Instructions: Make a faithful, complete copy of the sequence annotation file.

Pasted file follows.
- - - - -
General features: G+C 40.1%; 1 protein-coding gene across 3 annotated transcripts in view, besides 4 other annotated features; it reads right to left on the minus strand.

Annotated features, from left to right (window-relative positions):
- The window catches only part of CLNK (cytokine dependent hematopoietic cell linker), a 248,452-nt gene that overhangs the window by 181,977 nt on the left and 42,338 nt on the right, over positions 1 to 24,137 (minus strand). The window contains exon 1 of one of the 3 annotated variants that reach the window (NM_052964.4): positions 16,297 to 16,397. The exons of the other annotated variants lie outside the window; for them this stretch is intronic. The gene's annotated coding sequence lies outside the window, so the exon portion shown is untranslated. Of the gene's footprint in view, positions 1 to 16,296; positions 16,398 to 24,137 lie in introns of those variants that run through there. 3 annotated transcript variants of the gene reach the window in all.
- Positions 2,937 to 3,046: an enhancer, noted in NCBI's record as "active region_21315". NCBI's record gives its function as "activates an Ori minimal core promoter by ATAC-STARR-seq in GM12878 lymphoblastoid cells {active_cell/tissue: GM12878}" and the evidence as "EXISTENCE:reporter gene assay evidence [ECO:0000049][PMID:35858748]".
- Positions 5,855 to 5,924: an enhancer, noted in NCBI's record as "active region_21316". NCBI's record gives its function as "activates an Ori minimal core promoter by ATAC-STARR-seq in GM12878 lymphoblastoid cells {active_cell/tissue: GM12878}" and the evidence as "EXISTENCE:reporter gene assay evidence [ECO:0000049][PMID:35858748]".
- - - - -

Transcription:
General features: G+C 40.1%; 1 protein-coding gene across 3 annotated transcripts in view, besides 4 other annotated features; it reads right to left on the minus strand.

Annotated features, from left to right (window-relative positions):
- The window catches only part of CLNK (cytokine dependent hematopoietic cell linker), a 248,452-nt gene that overhangs the window by 181,977 nt on the left and 42,338 nt on the right, over positions 1 to 24,137 (minus strand). The window contains exon 1 of one of the 3 annotated variants that reach the window (NM_052964.4): positions 16,297 to 16,397. The exons of the other annotated variants lie outside the window; for them this stretch is intronic. The gene's annotated coding sequence lies outside the window, so the exon portion shown is untranslated. Of the gene's footprint in view, positions 1 to 16,296; positions 16,398 to 24,137 lie in introns of those variants that run through there. 3 annotated transcript variants of the gene reach the window in all.
- Positions 2,937 to 3,046: an enhancer, noted in NCBI's record as "active region_21315". NCBI's record gives its function as "activates an Ori minimal core promoter by ATAC-STARR-seq in GM12878 lymphoblastoid cells {active_cell/tissue: GM12878}" and the evidence as "EXISTENCE:reporter gene assay evidence [ECO:0000049][PMID:35858748]".
- Positions 5,855 to 5,924: an enhancer, noted in NCBI's record as "active region_21316". NCBI's record gives its function as "activates an Ori minimal core promoter by ATAC-STARR-seq in GM12878 lymphoblastoid cells {active_cell/tissue: GM12878}" and the evidence as "EXISTENCE:reporter gene assay evidence [ECO:0000049][PMID:35858748]".